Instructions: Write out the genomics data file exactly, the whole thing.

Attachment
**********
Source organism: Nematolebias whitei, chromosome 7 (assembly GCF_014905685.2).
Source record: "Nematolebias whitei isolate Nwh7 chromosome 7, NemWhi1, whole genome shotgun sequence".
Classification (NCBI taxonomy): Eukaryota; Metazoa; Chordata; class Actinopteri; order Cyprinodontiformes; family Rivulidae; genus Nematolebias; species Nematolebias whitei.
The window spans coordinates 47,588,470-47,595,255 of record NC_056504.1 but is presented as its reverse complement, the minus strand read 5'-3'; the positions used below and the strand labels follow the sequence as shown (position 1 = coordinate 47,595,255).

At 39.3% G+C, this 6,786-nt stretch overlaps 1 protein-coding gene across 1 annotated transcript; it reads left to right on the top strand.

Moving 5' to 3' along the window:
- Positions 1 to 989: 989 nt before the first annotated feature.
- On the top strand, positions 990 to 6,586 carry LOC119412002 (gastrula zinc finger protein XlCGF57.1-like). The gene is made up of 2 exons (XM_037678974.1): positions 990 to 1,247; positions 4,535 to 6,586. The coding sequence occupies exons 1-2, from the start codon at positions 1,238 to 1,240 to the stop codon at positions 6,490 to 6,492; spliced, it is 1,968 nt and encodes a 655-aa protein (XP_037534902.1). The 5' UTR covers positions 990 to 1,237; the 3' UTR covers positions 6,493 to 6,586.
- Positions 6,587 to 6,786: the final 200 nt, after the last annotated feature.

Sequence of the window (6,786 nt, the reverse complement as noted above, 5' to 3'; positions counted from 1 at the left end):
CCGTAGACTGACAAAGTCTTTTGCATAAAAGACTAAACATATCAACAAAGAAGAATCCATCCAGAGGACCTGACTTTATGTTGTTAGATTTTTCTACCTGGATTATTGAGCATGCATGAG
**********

Source organism: Nematolebias whitei, chromosome 7 (assembly GCF_014905685.2).
Source record: "Nematolebias whitei isolate Nwh7 chromosome 7, NemWhi1, whole genome shotgun sequence".
Classification (NCBI taxonomy): Eukaryota; Metazoa; Chordata; class Actinopteri; order Cyprinodontiformes; family Rivulidae; genus Nematolebias; species Nematolebias whitei.
The window spans coordinates 47,588,470-47,595,255 of record NC_056504.1 but is presented as its reverse complement, the minus strand read 5'-3'; the positions used below and the strand labels follow the sequence as shown (position 1 = coordinate 47,595,255).

At 39.3% G+C, this 6,786-nt stretch overlaps 1 protein-coding gene across 1 annotated transcript; it reads left to right on the top strand.

Moving 5' to 3' along the window:
- Positions 1 to 989: 989 nt before the first annotated feature.
- On the top strand, positions 990 to 6,586 carry LOC119412002 (gastrula zinc finger protein XlCGF57.1-like). The gene is made up of 2 exons (XM_037678974.1): positions 990 to 1,247; positions 4,535 to 6,586. The coding sequence occupies exons 1-2, from the start codon at positions 1,238 to 1,240 to the stop codon at positions 6,490 to 6,492; spliced, it is 1,968 nt and encodes a 655-aa protein (XP_037534902.1). The 5' UTR covers positions 990 to 1,237; the 3' UTR covers positions 6,493 to 6,586.
- Positions 6,587 to 6,786: the final 200 nt, after the last annotated feature.

Sequence of the window (6,786 nt, the reverse complement as noted above, 5' to 3'; positions counted from 1 at the left end):
CCGTAGACTGACAAAGTCTTTTGCATAAAAGACTAAACATATCAACAAAGAAGAATCCATCCAGAGGACCTGACTTTATGTTGTTAGATTTTTCTACCTGGATTATTGAGCATGCATGAG